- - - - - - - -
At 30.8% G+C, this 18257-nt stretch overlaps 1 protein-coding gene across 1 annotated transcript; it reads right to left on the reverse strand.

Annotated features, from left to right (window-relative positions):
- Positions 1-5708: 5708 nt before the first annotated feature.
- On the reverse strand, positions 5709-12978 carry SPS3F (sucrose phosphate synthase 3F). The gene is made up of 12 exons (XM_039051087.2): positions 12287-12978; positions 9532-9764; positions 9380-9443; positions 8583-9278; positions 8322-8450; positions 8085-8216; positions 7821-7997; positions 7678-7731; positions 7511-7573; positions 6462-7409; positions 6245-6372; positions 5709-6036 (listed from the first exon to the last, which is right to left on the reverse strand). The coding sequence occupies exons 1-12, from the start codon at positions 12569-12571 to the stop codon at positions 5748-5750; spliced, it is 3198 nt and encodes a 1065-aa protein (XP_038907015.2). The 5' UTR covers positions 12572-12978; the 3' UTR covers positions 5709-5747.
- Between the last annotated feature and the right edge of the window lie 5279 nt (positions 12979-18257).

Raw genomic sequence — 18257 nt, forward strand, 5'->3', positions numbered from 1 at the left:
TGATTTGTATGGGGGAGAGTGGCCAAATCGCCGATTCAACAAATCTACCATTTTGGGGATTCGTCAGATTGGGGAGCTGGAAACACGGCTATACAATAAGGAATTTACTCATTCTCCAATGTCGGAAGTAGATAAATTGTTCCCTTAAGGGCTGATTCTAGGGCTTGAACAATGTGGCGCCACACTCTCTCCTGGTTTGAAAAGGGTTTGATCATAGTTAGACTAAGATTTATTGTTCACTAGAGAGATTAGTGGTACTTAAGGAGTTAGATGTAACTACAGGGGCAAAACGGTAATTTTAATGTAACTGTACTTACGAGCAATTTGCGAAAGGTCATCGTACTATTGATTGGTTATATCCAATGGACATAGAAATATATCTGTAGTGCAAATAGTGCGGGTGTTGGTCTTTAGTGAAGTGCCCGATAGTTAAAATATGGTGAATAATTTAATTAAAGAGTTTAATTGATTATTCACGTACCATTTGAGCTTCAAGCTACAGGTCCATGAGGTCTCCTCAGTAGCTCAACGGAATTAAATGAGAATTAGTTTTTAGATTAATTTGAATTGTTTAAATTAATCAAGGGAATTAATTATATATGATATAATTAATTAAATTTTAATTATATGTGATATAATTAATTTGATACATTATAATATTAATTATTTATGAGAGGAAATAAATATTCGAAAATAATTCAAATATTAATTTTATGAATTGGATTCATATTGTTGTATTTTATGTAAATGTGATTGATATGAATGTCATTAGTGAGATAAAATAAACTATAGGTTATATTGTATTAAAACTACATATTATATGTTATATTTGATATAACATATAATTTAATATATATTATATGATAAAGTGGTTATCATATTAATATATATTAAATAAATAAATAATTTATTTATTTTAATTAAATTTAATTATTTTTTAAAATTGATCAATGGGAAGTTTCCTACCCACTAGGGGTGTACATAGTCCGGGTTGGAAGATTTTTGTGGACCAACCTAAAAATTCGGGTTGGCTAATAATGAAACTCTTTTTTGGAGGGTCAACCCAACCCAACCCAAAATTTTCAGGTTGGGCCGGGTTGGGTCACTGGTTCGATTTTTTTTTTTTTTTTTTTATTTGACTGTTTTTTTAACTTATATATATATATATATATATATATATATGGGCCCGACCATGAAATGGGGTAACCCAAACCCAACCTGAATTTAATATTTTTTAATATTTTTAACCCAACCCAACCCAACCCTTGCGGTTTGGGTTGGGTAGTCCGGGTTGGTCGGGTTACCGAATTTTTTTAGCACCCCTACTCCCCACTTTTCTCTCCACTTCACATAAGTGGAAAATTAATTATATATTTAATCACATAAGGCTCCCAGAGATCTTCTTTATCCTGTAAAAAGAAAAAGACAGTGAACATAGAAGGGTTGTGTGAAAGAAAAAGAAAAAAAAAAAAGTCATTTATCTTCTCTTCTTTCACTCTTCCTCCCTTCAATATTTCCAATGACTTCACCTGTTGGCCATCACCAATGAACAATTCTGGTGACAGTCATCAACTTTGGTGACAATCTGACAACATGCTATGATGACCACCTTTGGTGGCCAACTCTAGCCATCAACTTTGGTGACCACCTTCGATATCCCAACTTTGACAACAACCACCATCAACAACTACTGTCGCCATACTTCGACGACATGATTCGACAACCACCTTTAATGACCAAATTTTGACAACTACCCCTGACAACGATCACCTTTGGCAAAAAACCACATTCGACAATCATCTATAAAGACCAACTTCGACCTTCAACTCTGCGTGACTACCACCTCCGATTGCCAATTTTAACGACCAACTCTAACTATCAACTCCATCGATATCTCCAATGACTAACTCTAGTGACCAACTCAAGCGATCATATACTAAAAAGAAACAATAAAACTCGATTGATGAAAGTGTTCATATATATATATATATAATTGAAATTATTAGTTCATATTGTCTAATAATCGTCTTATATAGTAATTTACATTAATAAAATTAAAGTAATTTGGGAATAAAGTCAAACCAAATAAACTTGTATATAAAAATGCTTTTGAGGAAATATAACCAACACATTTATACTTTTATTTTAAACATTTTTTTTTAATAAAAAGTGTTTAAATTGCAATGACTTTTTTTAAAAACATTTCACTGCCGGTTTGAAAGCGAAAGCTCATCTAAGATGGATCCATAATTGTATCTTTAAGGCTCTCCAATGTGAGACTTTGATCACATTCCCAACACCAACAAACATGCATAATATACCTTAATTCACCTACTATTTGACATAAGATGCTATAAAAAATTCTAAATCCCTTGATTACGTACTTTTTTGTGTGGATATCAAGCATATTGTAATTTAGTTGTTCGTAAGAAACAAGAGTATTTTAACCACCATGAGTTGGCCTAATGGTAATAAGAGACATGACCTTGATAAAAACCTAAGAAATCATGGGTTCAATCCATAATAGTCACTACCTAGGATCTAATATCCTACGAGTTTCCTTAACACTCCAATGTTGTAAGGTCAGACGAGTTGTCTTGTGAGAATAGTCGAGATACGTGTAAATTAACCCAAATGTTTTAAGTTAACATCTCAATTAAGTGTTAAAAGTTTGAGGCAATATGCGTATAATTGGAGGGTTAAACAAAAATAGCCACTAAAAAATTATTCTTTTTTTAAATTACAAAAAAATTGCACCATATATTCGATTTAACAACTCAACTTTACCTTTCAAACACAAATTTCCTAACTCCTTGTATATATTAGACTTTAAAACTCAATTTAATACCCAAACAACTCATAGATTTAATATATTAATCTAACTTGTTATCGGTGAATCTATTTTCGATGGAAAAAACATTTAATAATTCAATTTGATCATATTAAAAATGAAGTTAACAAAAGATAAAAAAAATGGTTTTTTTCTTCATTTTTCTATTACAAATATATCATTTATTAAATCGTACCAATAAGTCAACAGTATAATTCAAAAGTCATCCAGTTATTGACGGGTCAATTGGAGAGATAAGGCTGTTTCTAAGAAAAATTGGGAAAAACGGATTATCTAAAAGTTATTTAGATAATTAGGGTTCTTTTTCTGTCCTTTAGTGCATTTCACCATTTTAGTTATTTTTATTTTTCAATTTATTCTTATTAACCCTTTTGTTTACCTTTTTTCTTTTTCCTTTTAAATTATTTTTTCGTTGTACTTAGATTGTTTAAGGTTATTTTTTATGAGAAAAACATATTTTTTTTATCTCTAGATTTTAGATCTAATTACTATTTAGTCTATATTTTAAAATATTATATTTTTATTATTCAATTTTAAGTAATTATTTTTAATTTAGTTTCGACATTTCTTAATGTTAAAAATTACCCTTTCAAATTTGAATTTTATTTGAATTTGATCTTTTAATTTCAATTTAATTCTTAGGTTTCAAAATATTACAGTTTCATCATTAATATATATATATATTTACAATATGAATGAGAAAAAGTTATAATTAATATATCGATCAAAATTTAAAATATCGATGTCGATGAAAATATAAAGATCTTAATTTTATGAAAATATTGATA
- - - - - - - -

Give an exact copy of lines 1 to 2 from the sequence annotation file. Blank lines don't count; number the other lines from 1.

At 30.8% G+C, this 18257-nt stretch overlaps 1 protein-coding gene across 1 annotated transcript; it reads right to left on the reverse strand.

Annotated features, from left to right (window-relative positions):